During our trip to New Zealand in the late fall of 2018 my wife and I made time to visit the Te Henui Cemetery in the city of New Plymouth. The first question that many of you may be asking yourselves is why someone would visit a cemetery when on a holiday.
NOTE: Click on images to enlarge.
While in New Zealand we watched a feature item on the television news about the great work that a group of dedicated volunteers do at Te Henui Cemetery. That piqued our curiosity and we decided to visit during our time in New Plymouth.
The Te Henui Cemetery is also known as the New Plymouth Cemetery. It is the oldest public cemetery in the city and has been used since 1861. A walk past many of the gravestones provides a fascinating look into the history of New Zealand in this part of the country.
While occasional burials still occur on family plots in the Te Henui Cemetery, plots are no longer available for purchase to the public. The cemetery now mainly has a heritage function.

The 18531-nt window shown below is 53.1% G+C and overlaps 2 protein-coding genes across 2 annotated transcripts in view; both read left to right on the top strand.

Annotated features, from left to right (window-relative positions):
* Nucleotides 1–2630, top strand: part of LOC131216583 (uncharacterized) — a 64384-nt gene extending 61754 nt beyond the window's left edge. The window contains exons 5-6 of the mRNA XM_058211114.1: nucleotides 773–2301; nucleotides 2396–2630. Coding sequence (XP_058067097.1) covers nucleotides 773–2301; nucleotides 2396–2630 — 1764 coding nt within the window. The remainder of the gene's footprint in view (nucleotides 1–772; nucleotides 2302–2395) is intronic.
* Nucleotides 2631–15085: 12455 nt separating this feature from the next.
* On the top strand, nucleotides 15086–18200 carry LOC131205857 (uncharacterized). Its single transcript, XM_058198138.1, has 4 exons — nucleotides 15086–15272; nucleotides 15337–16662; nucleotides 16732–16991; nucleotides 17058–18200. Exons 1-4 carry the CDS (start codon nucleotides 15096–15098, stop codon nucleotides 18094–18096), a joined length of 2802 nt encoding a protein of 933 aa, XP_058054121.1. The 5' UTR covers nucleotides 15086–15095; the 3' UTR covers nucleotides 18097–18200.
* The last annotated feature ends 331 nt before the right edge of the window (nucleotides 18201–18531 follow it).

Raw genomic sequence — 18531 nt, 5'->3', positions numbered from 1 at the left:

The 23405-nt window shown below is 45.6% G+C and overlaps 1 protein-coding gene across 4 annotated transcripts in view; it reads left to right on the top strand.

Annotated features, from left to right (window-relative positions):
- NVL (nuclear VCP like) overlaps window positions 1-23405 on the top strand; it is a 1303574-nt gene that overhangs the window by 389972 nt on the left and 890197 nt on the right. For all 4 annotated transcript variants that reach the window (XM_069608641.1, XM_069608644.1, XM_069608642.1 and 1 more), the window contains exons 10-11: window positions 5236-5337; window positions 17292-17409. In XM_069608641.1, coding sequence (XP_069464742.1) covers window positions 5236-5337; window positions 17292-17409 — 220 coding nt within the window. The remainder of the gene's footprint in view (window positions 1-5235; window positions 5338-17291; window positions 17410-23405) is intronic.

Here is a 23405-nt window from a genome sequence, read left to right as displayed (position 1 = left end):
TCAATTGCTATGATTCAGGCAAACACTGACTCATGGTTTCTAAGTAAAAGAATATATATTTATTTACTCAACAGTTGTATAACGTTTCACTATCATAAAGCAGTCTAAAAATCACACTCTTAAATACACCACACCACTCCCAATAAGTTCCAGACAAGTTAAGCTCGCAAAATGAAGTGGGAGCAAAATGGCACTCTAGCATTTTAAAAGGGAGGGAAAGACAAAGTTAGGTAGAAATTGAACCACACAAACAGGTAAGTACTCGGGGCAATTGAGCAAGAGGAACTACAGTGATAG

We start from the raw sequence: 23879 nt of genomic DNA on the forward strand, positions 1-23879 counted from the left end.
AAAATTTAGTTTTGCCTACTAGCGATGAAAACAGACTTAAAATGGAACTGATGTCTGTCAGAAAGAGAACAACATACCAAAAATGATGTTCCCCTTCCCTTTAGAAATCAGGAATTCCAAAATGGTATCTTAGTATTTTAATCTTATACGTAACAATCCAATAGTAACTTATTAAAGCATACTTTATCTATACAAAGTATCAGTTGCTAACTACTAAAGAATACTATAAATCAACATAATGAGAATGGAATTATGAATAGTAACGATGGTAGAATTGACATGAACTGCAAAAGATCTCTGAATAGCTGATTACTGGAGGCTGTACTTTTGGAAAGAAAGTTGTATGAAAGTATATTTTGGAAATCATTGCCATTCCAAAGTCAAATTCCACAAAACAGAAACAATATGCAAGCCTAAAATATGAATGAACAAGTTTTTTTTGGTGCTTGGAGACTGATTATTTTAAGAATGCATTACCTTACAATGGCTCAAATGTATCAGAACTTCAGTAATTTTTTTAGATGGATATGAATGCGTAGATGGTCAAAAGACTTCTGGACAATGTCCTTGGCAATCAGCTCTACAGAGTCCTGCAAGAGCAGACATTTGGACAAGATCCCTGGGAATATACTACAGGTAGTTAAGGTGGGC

A number of years ago the Te Henui Cemetery fell into a rather tired state due to a lack of upkeep. The local council needed to decide what to do with the facility. Through the efforts of the council and a group of local volunteers the Te Henui Cemetery underwent a significant rejuvenation. Numerous trees were planted and the grounds were lovingly enhanced.
Today NPDC horticulture staff and a group of active volunteer gardeners tend to this award-winning cemetery. My wife and I enjoyed our time exploring the Te Henui Cemetery. It was a great place to learn about some of the local history. And, as you’ll see from the many flower images in this article, it presented many other photographic opportunities.
If you visit New Zealand and enjoy flower photography we would recommend a visit to the Te Henui Cemetery. It is located at 173 Lemon Street in New Plymouth.
If you enjoyed this article and are interested in viewing more New Zealand information and photographs, you may enjoy our eBook, New Zealand Tip-to-Tip. It is available for purchase and download at a cost of $12.99 Canadian.
All photographs in this article were captured hand-held in available light using Nikon 1 gear as per the EXIF data. All images were produced from RAW files using my standard process of DxO PhotoLab, CS6 and the Nik Collection.
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